The North Korean leader Kim Jong Un has called on his army to press ahead with its nuclear weapons programme. His statement came after North Korea fired three ballistic missiles into the Sea of Japan this week.
Japan’s prime minister Shinzo Abe called the missile launch “an act of indescribable violence.”
North Korea tested a nuclear device earlier this year and it now aims to miniaturise nuclear weapons so that they can be attached to missiles, according to Professor Kihl-Jae Ryoo from the University of North Korean Studies in Seoul.
He was the minister for Unification for South Korea between 2013 and 2015.
Professor Ryoo was speaking on the record at Chatham House in London this week. He described the current situation as “explosive” and said that Kim Jong Un is “like a child playing with fire that could ignite at any time.”
He said that the threats from North Korea are now as strong as they were at the height of the Cold War. He said Kim Jung Un’s goal is to consolidate his power and to differentiate his leadership from that his father, Kim Jong-Il who died in 2011.
Professor Ryoo said that while he supported UN sanctions, North Korea has endured sanctions for many years without much impact on its regime.
The professor added that although there is some evidence that the economic situation is improving around Pyongyang, rural parts of the country remain in poverty and require humanitarian aid.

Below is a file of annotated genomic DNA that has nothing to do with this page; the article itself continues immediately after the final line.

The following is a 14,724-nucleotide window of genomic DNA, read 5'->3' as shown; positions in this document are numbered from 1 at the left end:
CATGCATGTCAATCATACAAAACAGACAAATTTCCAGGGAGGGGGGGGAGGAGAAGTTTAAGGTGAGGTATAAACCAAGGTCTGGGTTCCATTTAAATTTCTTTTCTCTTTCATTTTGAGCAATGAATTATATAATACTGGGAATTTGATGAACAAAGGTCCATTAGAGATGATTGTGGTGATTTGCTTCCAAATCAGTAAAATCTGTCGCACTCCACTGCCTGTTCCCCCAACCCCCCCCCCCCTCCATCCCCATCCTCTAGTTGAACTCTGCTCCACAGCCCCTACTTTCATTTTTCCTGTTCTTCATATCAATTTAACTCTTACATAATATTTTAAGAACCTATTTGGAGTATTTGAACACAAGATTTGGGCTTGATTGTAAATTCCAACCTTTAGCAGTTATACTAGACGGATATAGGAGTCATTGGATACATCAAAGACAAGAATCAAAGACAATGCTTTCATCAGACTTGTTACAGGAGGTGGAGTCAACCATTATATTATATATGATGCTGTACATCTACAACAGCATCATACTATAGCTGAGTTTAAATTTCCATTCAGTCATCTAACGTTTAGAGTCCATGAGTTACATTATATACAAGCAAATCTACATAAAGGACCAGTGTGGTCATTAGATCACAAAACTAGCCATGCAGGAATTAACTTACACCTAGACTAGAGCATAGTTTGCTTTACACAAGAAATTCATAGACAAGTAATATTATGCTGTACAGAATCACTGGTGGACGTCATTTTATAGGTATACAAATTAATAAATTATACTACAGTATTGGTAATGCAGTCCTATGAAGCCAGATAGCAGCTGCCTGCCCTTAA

I asked Professor Ryoo if he believes a consistent message about North Korea is coming from Japan, South Korea and China. He replied that although the three countries are in broad agreement their perspectives are different, particularly because Japan and South Korea are US allies.
He urged Japan to adopt a missile defence system to protect itself from attack.
Professor Ryoo gave two scenarios in which the leadership of North Korea could change. One was “through an assassination or a coup d’etat”, although he added “I don’t think that is very likely.”
The other scenario is that North Korea becomes more open and its citizens are able to compare themselves to people in other countries. This might foster the start of a market-orientated economy which could lead to the gradual collapse of the present system. However, he added that “I don’t think that is happening at the moment.”
He repeated his wish to see the two Koreas reunite and contribute to the peace and prosperity of the Asian region but he said that such a goal seems a long way off.
The leaders of Japan and South Korea held talks this week in Seoul, during which they condemned the missile launches by North Korea. They also reported progress over an issue which has divided them in the past – the so-called “comfort women” form Korea used by Japanese soldiers in the war.